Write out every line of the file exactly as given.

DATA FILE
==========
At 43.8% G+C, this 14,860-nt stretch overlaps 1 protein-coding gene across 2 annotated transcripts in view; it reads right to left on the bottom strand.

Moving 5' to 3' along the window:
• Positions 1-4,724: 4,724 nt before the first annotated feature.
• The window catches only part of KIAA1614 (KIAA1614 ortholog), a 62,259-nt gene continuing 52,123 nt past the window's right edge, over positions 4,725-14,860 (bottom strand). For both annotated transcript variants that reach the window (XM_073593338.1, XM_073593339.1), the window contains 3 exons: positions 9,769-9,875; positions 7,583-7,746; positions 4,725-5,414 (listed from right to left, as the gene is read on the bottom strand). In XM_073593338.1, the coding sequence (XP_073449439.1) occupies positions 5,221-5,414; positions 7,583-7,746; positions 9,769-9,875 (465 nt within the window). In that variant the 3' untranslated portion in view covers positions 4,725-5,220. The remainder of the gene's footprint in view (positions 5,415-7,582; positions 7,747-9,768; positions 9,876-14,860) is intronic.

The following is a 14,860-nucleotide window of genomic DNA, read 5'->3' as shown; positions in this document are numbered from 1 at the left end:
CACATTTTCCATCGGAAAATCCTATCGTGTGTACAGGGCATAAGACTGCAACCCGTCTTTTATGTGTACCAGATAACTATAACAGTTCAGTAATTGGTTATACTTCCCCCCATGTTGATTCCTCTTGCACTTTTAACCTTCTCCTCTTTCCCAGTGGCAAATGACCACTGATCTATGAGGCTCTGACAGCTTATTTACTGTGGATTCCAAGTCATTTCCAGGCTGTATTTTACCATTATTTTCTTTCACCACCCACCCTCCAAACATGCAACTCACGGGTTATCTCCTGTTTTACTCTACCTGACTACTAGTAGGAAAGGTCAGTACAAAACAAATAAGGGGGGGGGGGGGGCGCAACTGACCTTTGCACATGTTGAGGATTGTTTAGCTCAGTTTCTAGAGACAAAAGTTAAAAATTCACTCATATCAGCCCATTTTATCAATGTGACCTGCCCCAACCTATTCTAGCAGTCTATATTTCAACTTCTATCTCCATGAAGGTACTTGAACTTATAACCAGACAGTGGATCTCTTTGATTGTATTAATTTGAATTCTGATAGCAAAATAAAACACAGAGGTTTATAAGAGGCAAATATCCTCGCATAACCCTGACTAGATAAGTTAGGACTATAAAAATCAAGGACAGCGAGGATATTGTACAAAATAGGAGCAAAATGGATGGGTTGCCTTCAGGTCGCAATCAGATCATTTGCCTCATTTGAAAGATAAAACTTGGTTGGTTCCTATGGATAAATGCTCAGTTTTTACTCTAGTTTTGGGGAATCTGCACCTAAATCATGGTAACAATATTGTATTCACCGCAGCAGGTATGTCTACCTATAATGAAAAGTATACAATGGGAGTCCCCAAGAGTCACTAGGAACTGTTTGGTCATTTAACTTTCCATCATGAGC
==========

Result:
At 43.8% G+C, this 14,860-nt stretch overlaps 1 protein-coding gene across 2 annotated transcripts in view; it reads right to left on the bottom strand.

Moving 5' to 3' along the window:
• Positions 1-4,724: 4,724 nt before the first annotated feature.
• The window catches only part of KIAA1614 (KIAA1614 ortholog), a 62,259-nt gene continuing 52,123 nt past the window's right edge, over positions 4,725-14,860 (bottom strand). For both annotated transcript variants that reach the window (XM_073593338.1, XM_073593339.1), the window contains 3 exons: positions 9,769-9,875; positions 7,583-7,746; positions 4,725-5,414 (listed from right to left, as the gene is read on the bottom strand). In XM_073593338.1, the coding sequence (XP_073449439.1) occupies positions 5,221-5,414; positions 7,583-7,746; positions 9,769-9,875 (465 nt within the window). In that variant the 3' untranslated portion in view covers positions 4,725-5,220. The remainder of the gene's footprint in view (positions 5,415-7,582; positions 7,747-9,768; positions 9,876-14,860) is intronic.

The following is a 14,860-nucleotide window of genomic DNA, read 5'->3' as shown; positions in this document are numbered from 1 at the left end:
CACATTTTCCATCGGAAAATCCTATCGTGTGTACAGGGCATAAGACTGCAACCCGTCTTTTATGTGTACCAGATAACTATAACAGTTCAGTAATTGGTTATACTTCCCCCCATGTTGATTCCTCTTGCACTTTTAACCTTCTCCTCTTTCCCAGTGGCAAATGACCACTGATCTATGAGGCTCTGACAGCTTATTTACTGTGGATTCCAAGTCATTTCCAGGCTGTATTTTACCATTATTTTCTTTCACCACCCACCCTCCAAACATGCAACTCACGGGTTATCTCCTGTTTTACTCTACCTGACTACTAGTAGGAAAGGTCAGTACAAAACAAATAAGGGGGGGGGGGGGGCGCAACTGACCTTTGCACATGTTGAGGATTGTTTAGCTCAGTTTCTAGAGACAAAAGTTAAAAATTCACTCATATCAGCCCATTTTATCAATGTGACCTGCCCCAACCTATTCTAGCAGTCTATATTTCAACTTCTATCTCCATGAAGGTACTTGAACTTATAACCAGACAGTGGATCTCTTTGATTGTATTAATTTGAATTCTGATAGCAAAATAAAACACAGAGGTTTATAAGAGGCAAATATCCTCGCATAACCCTGACTAGATAAGTTAGGACTATAAAAATCAAGGACAGCGAGGATATTGTACAAAATAGGAGCAAAATGGATGGGTTGCCTTCAGGTCGCAATCAGATCATTTGCCTCATTTGAAAGATAAAACTTGGTTGGTTCCTATGGATAAATGCTCAGTTTTTACTCTAGTTTTGGGGAATCTGCACCTAAATCATGGTAACAATATTGTATTCACCGCAGCAGGTATGTCTACCTATAATGAAAAGTATACAATGGGAGTCCCCAAGAGTCACTAGGAACTGTTTGGTCATTTAACTTTCCATCATGAGC